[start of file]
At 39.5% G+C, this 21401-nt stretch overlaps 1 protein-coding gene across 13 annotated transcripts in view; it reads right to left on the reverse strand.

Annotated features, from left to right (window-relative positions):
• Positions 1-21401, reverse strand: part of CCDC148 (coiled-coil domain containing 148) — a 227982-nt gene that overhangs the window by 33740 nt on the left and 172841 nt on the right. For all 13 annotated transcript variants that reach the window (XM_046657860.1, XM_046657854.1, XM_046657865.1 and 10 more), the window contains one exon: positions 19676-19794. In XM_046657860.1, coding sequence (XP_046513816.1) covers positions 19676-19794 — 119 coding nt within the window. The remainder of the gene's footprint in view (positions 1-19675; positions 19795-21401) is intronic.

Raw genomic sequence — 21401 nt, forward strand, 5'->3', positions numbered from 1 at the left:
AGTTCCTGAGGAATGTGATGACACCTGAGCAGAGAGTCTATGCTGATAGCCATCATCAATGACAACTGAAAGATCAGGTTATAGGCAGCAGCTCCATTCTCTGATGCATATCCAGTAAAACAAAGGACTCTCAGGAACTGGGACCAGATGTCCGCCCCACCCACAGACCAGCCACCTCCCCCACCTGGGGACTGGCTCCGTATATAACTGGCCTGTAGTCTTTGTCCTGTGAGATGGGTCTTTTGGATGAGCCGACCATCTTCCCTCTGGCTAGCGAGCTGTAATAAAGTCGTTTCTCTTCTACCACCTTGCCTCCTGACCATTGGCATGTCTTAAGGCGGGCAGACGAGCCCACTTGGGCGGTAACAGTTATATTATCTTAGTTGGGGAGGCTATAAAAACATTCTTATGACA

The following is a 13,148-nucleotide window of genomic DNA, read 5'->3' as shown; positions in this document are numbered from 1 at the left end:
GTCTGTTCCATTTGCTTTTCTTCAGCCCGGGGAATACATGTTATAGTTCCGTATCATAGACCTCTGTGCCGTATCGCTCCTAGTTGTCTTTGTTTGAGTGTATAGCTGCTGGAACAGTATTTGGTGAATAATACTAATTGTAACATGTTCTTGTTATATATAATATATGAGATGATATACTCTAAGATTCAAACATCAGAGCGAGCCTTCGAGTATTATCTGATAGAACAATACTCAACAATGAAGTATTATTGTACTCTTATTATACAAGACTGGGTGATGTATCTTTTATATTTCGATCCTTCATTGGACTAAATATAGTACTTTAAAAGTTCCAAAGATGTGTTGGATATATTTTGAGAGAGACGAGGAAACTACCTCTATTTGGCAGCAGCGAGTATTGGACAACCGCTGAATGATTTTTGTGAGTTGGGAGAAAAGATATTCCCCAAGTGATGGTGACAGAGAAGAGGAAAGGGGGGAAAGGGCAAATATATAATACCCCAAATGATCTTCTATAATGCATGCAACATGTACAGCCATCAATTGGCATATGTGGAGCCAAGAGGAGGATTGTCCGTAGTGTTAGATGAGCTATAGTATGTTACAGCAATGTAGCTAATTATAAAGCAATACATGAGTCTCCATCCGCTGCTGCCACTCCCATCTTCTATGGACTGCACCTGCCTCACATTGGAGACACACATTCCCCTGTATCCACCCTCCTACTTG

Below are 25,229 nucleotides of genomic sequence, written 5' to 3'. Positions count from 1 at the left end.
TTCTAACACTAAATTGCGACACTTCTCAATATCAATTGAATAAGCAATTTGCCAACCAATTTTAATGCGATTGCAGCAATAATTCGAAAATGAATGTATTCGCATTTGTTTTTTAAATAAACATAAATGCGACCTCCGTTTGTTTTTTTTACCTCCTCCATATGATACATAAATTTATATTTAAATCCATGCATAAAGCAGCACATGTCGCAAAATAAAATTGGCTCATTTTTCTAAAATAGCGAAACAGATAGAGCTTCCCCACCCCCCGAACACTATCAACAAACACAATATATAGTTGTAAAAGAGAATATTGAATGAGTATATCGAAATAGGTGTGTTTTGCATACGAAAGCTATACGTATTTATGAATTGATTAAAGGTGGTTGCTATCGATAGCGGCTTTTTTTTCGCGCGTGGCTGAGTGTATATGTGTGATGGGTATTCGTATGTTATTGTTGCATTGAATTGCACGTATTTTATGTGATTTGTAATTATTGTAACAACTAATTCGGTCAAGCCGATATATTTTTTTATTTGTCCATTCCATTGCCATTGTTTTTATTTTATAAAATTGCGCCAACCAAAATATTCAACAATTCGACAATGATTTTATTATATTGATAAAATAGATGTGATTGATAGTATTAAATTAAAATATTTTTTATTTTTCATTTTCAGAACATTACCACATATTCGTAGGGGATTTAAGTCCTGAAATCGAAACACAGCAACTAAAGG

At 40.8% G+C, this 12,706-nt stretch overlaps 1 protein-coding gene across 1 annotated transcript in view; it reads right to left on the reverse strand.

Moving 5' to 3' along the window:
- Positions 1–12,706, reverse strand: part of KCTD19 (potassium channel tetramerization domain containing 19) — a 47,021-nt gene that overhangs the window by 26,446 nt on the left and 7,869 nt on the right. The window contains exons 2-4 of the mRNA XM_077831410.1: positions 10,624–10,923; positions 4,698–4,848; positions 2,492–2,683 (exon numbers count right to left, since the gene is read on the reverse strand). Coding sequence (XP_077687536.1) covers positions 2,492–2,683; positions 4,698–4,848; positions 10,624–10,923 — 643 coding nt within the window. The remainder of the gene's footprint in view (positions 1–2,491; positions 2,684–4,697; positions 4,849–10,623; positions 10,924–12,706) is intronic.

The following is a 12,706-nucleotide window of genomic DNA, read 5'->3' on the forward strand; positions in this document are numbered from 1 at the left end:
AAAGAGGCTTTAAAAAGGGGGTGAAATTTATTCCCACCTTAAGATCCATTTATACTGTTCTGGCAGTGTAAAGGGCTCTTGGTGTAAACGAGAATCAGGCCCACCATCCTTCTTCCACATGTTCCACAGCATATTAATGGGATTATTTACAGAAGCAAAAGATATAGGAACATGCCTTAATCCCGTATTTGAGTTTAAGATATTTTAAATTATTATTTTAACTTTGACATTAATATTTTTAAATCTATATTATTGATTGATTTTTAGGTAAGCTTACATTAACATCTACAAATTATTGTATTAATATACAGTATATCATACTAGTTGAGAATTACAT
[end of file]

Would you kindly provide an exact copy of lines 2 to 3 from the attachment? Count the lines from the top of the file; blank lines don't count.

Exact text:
Annotated features, from left to right (window-relative positions):
• Positions 1-21401, reverse strand: part of CCDC148 (coiled-coil domain containing 148) — a 227982-nt gene that overhangs the window by 33740 nt on the left and 172841 nt on the right. For all 13 annotated transcript variants that reach the window (XM_046657860.1, XM_046657854.1, XM_046657865.1 and 10 more), the window contains one exon: positions 19676-19794. In XM_046657860.1, coding sequence (XP_046513816.1) covers positions 19676-19794 — 119 coding nt within the window. The remainder of the gene's footprint in view (positions 1-19675; positions 19795-21401) is intronic.